U.S. tuna fishing fleet to be shut out of vast area of Pacific Ocean in fee dispute
The U.S. tuna fishing fleet, which helps feed San Diego’s storied tuna industry, is fighting for business survival thousands of miles from home.
By New Year’s Day, the entire fleet of 37 boats will effectively be cut out of a vast area of the Pacific Ocean — source of 60% of the nation’s canned tuna — because of a high-stakes dispute over how much they will pay to fish there.
Stateside companies, including several with ties to Southern California, say the conflict will not just hurt or destroy businesses, but also raise sustainability concerns for American consumers.
Global Cos., a group of three Nevada-based firms with offices in San Diego, has already pulled its boats out of the water. San Diego-based South Pacific Tuna manages the companies’ 14 boats, the most of any single owner in the fleet.
American operators agreed in August to pay $67 million for 5,700 days of fishing in 2016, split among all the vessels, as part of an interim agreement under the South Pacific Tuna Treaty, a 27-year-old accord among 17 nations.
In response, the Pacific Islands Forum Fisheries Agency, a Solomon Islands-based intergovernmental agency charged with administration of the treaty, told all U.S. boats to get out of the water indefinitely. The agency refused to issue 2016 licenses until all U.S. operators paid the agreed-to amount.
Efforts to reach the Forum Fisheries Agency for comment by email were unsuccessful.
“Our fleet is essentially being held hostage by the actions of a few fleet operators, who are not willing or are unable to honor their commitments,” Global Cos. shareholder J. Douglas Hines said, adding that the firm is willing to pay for its allotment.
Hines is the former chief operations officer of San Diego-based Bumble Bee, the third-largest seller of canned tuna in the U.S. The second largest is Chicken of the Sea, also based in San Diego. Market-leader StarKist is based in Pittsburgh.
Tuna has a long history in San Diego, making up its third-largest industry just 50 years ago. San Diego’s downtown waterfront once was home to four canneries. The last, Van Camp Seafood, closed in 1984, costing 12,000 jobs.
At least 40,000 people were employed catching, canning and marketing the product. Today the industry is substantially smaller — Bumble Bee employs about 130 people in San Diego, Chicken of the Sea employs about 90 and South Pacific Tuna Corp. employs 29.
Global Cos.’ boats are docked at several islands in the Pacific. The San Diego industry moved away from California in the 1980s because of environmental restrictions and other factors, and has since sourced its product from all over the world.
Hines said the standards for canned tuna sold to U.S. consumers would be diminished if American boats are taken out of the water.
For instance, an American boat must stop fishing if operators see a whale within a mile of its nets on the chance that it could get tangled. Hines said the same standards are unlikely in Chinese, Korean and Taiwanese boats, which have bilateral agreements with several island nations.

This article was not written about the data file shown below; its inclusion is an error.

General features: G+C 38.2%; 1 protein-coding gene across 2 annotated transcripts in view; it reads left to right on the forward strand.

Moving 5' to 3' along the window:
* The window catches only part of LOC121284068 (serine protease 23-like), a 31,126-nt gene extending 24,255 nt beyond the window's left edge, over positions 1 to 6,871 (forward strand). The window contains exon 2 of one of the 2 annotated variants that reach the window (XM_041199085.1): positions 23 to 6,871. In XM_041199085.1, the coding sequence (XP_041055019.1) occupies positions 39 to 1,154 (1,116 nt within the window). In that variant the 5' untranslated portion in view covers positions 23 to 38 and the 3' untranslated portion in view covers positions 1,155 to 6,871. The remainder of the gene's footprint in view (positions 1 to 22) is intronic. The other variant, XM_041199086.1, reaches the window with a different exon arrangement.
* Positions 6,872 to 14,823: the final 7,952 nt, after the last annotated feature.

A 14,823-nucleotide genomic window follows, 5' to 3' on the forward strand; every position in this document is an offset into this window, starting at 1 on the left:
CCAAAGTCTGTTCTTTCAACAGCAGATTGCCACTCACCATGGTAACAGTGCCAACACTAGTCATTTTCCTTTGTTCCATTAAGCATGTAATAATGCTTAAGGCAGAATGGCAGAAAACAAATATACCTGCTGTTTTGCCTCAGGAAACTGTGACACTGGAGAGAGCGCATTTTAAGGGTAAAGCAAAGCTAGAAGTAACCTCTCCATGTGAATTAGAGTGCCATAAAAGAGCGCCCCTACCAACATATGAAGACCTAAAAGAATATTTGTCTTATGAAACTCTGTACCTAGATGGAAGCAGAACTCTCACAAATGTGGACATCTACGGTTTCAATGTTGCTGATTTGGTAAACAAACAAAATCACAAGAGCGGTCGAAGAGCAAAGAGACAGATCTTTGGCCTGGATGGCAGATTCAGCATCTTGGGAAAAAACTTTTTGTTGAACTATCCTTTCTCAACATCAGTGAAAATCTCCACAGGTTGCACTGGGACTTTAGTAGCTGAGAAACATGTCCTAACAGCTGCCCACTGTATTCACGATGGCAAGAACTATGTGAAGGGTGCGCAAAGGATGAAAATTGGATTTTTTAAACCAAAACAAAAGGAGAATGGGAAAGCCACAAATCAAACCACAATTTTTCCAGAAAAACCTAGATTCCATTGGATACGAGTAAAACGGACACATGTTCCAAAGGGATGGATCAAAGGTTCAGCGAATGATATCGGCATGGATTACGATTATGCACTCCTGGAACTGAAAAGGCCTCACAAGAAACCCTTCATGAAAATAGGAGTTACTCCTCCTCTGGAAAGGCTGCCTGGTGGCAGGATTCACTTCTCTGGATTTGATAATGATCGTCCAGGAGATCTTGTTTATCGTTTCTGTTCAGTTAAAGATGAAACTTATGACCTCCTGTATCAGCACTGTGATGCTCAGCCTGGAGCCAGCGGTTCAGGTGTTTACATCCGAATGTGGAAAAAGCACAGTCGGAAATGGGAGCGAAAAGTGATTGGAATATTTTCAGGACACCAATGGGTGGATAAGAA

He said American operators must provide documentation to the U.S. government showing that they are not overfishing the area, a practice he said probably was not always followed by other nations.
One American company not paying, Tri Marine of Bellevue, Wash., had 10 vessels in the tuna-fishing grounds. Calls to its board chairman and chief executive were not returned.
A drop in tuna prices in 2015 has been cited by fishing trade journals as a reason that fishermen are struggling in the Pacific Ocean.
So why would the vessel operators agree back in August to the fees?
“When you’re in the fishing business, you always hope for better days,” Hines said. “You hope the fishing will be better, the market will improve. It just didn’t happen.”
Robert Virissimo, vice president of vessel operations for San Diego’s South Pacific Tuna, sympathized with boat operators who cannot pay because of financial hardship.
“I know everybody is losing money,” he said.
About 80% of the catch from the 37-boat fleet goes to the U.S., Global Cos. said. The firm supplies tuna to Bumble Bee and Chicken of the Sea, also based in San Diego.
Company spokespeople were not available for comment.
Tuna boat operators have asked the U.S. State Department to consider allowing them to reduce the number of days they would fish in the water — and, in effect, pay less — but federal officials have sided with the Forum Fisheries Agency. Global Cos. executives say they hope U.S. officials will meet with their FFA counterparts in the near future.
Mike Tosatto, Honolulu director of the National Marine Fisheries Service, said he wrote a letter last week to tuna fleet operators to remind them to get out of the water by New Year’s Day if the agreement to pay was not honored.
He said the treaty fishing area was very productive for the U.S. and could cost jobs here and abroad.
“It will have a significant impact,” Tosatto said. “This is a ripple that could be felt in a lot of ways.”
In addition to the United States, other nations signed on to the South Pacific Tuna Treaty are Australia, Cook Islands, Federated States of Micronesia, Fiji, Kiribati, Marshall Islands, Nauru, New Zealand, Niue, Palau, Papua New Guinea, Samoa, Solomon Islands, Tonga, Tuvalu and Vanuatu.
The treaty was made in 1988 to establish rules for U.S. fishing boats, as well as data and monitoring requirements, according to the FFA.
Your guide to our new economic reality.
Get our free business newsletter for insights and tips for getting by.
You may occasionally receive promotional content from the Los Angeles Times.